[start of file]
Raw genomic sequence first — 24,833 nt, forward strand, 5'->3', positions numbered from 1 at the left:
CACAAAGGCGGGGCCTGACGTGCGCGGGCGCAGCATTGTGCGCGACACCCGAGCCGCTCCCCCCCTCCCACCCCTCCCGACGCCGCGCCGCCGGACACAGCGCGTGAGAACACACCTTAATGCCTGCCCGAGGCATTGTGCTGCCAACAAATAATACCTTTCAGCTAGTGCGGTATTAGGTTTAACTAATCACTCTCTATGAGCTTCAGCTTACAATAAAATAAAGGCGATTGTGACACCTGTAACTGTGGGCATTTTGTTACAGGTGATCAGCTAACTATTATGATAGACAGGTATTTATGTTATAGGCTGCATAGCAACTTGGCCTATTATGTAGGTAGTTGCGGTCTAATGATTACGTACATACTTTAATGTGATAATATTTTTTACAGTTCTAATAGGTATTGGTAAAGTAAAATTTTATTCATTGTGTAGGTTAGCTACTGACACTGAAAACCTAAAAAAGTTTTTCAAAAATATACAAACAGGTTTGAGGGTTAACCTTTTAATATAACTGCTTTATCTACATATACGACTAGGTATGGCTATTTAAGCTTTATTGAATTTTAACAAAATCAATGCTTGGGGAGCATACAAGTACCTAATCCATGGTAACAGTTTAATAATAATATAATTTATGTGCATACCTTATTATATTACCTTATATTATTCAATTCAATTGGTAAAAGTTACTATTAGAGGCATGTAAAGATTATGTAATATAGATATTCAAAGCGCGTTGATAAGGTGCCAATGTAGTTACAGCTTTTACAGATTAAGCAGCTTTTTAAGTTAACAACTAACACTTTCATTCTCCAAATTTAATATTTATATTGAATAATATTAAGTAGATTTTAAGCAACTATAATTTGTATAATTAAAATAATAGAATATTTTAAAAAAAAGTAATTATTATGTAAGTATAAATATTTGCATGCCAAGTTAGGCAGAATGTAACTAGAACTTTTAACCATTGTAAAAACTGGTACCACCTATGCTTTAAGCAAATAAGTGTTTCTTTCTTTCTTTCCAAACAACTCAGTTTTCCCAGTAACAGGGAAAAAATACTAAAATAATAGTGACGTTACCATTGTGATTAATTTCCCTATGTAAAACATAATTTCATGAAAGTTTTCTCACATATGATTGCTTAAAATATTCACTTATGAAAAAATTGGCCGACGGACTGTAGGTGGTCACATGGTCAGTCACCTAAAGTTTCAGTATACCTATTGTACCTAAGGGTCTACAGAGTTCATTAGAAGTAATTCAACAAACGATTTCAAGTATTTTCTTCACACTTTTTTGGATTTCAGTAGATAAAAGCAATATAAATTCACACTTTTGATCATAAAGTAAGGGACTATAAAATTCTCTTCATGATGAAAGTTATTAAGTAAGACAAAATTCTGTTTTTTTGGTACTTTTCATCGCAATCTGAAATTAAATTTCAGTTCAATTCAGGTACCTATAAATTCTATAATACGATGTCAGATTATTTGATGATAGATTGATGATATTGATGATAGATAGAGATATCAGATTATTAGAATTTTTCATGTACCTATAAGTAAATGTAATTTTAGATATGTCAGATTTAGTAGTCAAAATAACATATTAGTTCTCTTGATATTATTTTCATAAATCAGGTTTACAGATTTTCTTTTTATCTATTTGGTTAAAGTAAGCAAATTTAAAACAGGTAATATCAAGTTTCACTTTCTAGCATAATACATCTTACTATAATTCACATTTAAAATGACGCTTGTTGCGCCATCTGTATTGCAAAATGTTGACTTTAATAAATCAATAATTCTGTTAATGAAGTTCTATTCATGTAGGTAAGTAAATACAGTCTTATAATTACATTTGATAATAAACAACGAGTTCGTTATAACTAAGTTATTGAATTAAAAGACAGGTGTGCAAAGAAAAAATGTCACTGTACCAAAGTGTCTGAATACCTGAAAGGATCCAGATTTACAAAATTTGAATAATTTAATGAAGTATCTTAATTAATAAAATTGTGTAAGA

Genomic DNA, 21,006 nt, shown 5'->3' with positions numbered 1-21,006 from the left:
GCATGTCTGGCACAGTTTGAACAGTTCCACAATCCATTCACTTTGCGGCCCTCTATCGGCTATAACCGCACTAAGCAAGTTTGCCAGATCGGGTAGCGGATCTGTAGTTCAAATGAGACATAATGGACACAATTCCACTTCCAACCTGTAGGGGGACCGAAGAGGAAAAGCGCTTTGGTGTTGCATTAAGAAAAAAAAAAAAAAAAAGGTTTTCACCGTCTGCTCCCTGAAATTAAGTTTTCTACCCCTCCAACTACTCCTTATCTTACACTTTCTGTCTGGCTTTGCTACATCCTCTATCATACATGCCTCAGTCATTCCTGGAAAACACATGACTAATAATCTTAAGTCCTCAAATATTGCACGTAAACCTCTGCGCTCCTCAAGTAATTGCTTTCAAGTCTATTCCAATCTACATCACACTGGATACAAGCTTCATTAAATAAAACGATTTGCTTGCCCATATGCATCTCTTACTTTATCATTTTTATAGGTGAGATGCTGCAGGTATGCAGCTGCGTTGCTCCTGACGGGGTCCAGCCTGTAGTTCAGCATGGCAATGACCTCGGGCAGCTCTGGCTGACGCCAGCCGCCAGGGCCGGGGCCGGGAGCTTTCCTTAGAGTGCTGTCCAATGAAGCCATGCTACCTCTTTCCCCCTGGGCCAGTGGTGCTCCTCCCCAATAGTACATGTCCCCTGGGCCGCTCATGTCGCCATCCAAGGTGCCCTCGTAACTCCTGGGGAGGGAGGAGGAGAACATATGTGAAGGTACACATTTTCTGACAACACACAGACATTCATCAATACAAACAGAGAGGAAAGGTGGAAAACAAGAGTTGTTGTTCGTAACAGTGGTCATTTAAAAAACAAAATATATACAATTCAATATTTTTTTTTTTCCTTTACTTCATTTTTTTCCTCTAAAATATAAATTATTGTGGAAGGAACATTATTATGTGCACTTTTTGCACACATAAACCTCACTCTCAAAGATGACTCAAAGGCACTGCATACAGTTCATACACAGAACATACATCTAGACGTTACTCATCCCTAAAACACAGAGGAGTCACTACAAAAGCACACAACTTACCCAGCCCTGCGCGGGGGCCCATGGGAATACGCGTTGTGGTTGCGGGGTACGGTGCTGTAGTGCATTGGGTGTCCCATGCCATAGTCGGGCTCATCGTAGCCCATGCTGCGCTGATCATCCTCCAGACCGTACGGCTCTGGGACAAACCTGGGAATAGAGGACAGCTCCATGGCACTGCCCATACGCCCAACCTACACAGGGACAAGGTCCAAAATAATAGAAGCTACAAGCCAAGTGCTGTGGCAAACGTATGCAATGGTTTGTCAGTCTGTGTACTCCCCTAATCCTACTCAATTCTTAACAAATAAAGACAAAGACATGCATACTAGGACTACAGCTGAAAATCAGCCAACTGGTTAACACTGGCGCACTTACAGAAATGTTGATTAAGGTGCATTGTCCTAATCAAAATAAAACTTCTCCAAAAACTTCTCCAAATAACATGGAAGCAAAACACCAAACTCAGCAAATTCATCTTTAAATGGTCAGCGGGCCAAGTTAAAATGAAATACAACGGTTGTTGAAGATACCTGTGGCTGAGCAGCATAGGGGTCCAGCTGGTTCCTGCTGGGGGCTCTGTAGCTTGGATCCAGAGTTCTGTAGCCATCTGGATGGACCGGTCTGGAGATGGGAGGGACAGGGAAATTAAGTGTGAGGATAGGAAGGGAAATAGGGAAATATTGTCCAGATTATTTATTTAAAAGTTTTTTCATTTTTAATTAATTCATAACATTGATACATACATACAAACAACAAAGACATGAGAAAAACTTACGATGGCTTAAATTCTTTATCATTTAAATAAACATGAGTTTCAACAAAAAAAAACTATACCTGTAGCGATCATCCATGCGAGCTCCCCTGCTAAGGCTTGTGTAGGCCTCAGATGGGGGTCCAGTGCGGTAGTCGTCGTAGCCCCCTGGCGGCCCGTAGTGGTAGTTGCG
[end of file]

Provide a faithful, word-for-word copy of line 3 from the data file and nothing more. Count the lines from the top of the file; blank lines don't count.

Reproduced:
Genomic DNA, 21,006 nt, shown 5'->3' with positions numbered 1-21,006 from the left: